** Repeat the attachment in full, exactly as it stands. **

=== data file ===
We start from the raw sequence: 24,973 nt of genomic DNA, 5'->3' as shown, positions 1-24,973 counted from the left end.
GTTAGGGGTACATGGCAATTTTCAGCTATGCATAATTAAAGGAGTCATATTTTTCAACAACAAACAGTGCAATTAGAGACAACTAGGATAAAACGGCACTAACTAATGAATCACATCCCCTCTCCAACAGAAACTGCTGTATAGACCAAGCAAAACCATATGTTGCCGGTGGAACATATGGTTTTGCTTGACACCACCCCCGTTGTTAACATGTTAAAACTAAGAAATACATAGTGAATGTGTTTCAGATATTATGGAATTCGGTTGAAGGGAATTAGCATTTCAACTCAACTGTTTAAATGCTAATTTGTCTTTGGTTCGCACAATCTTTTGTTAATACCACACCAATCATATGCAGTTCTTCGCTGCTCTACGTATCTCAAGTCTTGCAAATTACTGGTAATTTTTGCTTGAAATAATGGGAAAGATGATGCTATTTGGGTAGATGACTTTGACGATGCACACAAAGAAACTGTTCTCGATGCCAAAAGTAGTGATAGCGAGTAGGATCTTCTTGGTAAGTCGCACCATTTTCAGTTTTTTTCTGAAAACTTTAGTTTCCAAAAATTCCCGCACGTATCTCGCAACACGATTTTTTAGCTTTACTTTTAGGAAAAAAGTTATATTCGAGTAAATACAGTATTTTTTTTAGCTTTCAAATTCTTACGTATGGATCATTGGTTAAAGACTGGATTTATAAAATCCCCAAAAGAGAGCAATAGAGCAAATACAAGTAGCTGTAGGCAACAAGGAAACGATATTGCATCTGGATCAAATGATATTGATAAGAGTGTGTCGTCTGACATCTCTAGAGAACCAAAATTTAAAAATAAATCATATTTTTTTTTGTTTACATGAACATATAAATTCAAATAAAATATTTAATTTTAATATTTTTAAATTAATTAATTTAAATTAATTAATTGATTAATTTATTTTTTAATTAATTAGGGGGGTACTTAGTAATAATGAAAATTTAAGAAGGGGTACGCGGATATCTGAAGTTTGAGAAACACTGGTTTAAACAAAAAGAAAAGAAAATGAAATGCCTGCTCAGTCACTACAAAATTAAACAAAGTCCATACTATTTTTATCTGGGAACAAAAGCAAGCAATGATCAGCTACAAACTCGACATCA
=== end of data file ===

We start from the raw sequence: 24,973 nt of genomic DNA, 5'->3' as shown, positions 1-24,973 counted from the left end.
GTTAGGGGTACATGGCAATTTTCAGCTATGCATAATTAAAGGAGTCATATTTTTCAACAACAAACAGTGCAATTAGAGACAACTAGGATAAAACGGCACTAACTAATGAATCACATCCCCTCTCCAACAGAAACTGCTGTATAGACCAAGCAAAACCATATGTTGCCGGTGGAACATATGGTTTTGCTTGACACCACCCCCGTTGTTAACATGTTAAAACTAAGAAATACATAGTGAATGTGTTTCAGATATTATGGAATTCGGTTGAAGGGAATTAGCATTTCAACTCAACTGTTTAAATGCTAATTTGTCTTTGGTTCGCACAATCTTTTGTTAATACCACACCAATCATATGCAGTTCTTCGCTGCTCTACGTATCTCAAGTCTTGCAAATTACTGGTAATTTTTGCTTGAAATAATGGGAAAGATGATGCTATTTGGGTAGATGACTTTGACGATGCACACAAAGAAACTGTTCTCGATGCCAAAAGTAGTGATAGCGAGTAGGATCTTCTTGGTAAGTCGCACCATTTTCAGTTTTTTTCTGAAAACTTTAGTTTCCAAAAATTCCCGCACGTATCTCGCAACACGATTTTTTAGCTTTACTTTTAGGAAAAAAGTTATATTCGAGTAAATACAGTATTTTTTTTAGCTTTCAAATTCTTACGTATGGATCATTGGTTAAAGACTGGATTTATAAAATCCCCAAAAGAGAGCAATAGAGCAAATACAAGTAGCTGTAGGCAACAAGGAAACGATATTGCATCTGGATCAAATGATATTGATAAGAGTGTGTCGTCTGACATCTCTAGAGAACCAAAATTTAAAAATAAATCATATTTTTTTTTGTTTACATGAACATATAAATTCAAATAAAATATTTAATTTTAATATTTTTAAATTAATTAATTTAAATTAATTAATTGATTAATTTATTTTTTAATTAATTAGGGGGGTACTTAGTAATAATGAAAATTTAAGAAGGGGTACGCGGATATCTGAAGTTTGAGAAACACTGGTTTAAACAAAAAGAAAAGAAAATGAAATGCCTGCTCAGTCACTACAAAATTAAACAAAGTCCATACTATTTTTATCTGGGAACAAAAGCAAGCAATGATCAGCTACAAACTCGACATCA